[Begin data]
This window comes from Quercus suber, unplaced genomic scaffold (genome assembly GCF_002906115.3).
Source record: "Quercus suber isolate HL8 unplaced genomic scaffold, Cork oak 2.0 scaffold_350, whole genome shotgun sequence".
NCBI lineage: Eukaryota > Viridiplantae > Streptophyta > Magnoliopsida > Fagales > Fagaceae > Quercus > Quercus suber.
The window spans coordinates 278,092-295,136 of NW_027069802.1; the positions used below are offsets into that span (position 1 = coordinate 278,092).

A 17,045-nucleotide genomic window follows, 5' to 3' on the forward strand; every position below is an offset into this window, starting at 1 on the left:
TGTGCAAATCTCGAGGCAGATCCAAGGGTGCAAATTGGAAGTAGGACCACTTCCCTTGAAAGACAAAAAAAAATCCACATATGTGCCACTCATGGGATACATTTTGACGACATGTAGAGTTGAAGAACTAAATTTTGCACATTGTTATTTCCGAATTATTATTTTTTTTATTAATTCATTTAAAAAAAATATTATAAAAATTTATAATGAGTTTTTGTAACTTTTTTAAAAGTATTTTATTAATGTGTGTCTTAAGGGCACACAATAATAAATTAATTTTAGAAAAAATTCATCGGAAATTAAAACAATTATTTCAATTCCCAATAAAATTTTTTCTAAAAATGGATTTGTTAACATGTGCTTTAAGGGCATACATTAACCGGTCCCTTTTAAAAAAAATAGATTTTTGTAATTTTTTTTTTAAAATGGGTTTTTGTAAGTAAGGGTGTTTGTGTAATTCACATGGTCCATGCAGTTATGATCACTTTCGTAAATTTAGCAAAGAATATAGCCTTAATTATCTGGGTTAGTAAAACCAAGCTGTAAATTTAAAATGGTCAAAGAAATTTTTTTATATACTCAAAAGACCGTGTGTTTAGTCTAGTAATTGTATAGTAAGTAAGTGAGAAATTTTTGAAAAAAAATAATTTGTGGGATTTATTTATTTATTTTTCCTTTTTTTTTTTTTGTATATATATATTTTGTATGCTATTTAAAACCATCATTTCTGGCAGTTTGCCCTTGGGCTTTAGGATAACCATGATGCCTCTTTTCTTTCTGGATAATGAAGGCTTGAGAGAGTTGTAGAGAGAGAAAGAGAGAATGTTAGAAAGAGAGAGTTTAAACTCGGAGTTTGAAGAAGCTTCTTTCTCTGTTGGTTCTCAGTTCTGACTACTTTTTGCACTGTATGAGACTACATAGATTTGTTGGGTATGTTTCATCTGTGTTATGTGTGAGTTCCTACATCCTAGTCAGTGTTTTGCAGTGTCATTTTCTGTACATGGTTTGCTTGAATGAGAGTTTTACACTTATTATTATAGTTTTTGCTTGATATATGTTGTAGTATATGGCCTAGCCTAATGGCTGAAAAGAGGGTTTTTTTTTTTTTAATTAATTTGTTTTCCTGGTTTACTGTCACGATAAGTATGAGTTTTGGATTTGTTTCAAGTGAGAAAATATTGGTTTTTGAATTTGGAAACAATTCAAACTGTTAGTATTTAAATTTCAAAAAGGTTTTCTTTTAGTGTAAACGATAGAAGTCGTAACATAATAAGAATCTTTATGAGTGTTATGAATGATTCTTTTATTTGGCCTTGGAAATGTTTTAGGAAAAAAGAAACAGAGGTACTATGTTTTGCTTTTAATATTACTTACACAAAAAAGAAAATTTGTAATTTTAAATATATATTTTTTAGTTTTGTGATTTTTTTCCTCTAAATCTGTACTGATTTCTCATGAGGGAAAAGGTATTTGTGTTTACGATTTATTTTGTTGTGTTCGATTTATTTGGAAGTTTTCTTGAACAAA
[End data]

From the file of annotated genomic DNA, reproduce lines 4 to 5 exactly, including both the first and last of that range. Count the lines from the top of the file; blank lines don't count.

The window spans coordinates 278,092-295,136 of NW_027069802.1; the positions used below are offsets into that span (position 1 = coordinate 278,092).

A 17,045-nucleotide genomic window follows, 5' to 3' on the forward strand; every position below is an offset into this window, starting at 1 on the left: